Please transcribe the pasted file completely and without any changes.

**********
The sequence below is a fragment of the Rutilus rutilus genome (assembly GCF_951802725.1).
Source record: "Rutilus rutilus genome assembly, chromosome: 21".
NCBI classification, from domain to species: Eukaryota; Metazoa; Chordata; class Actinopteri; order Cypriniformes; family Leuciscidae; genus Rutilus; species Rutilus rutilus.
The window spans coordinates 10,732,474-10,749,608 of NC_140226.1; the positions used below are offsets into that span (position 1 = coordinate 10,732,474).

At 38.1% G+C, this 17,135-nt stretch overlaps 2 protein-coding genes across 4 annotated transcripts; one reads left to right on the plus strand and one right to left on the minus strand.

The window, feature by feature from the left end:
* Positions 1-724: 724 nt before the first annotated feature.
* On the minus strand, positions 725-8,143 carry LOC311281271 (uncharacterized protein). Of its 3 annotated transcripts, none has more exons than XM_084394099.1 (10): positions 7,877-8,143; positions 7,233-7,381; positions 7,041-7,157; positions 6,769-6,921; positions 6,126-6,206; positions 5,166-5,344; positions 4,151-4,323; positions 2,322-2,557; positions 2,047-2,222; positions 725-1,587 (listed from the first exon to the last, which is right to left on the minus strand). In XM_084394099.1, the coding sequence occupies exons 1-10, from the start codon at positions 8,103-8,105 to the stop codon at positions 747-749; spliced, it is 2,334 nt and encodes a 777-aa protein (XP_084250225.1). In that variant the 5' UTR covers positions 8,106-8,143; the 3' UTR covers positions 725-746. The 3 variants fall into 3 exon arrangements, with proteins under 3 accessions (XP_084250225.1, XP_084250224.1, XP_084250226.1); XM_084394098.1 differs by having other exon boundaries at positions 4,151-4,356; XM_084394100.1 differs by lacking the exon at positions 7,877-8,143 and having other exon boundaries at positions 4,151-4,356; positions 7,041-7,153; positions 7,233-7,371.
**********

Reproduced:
The sequence below is a fragment of the Rutilus rutilus genome (assembly GCF_951802725.1).
Source record: "Rutilus rutilus genome assembly, chromosome: 21".
NCBI classification, from domain to species: Eukaryota; Metazoa; Chordata; class Actinopteri; order Cypriniformes; family Leuciscidae; genus Rutilus; species Rutilus rutilus.
The window spans coordinates 10,732,474-10,749,608 of NC_140226.1; the positions used below are offsets into that span (position 1 = coordinate 10,732,474).

At 38.1% G+C, this 17,135-nt stretch overlaps 2 protein-coding genes across 4 annotated transcripts; one reads left to right on the plus strand and one right to left on the minus strand.

The window, feature by feature from the left end:
* Positions 1-724: 724 nt before the first annotated feature.
* On the minus strand, positions 725-8,143 carry LOC311281271 (uncharacterized protein). Of its 3 annotated transcripts, none has more exons than XM_084394099.1 (10): positions 7,877-8,143; positions 7,233-7,381; positions 7,041-7,157; positions 6,769-6,921; positions 6,126-6,206; positions 5,166-5,344; positions 4,151-4,323; positions 2,322-2,557; positions 2,047-2,222; positions 725-1,587 (listed from the first exon to the last, which is right to left on the minus strand). In XM_084394099.1, the coding sequence occupies exons 1-10, from the start codon at positions 8,103-8,105 to the stop codon at positions 747-749; spliced, it is 2,334 nt and encodes a 777-aa protein (XP_084250225.1). In that variant the 5' UTR covers positions 8,106-8,143; the 3' UTR covers positions 725-746. The 3 variants fall into 3 exon arrangements, with proteins under 3 accessions (XP_084250225.1, XP_084250224.1, XP_084250226.1); XM_084394098.1 differs by having other exon boundaries at positions 4,151-4,356; XM_084394100.1 differs by lacking the exon at positions 7,877-8,143 and having other exon boundaries at positions 4,151-4,356; positions 7,041-7,153; positions 7,233-7,371.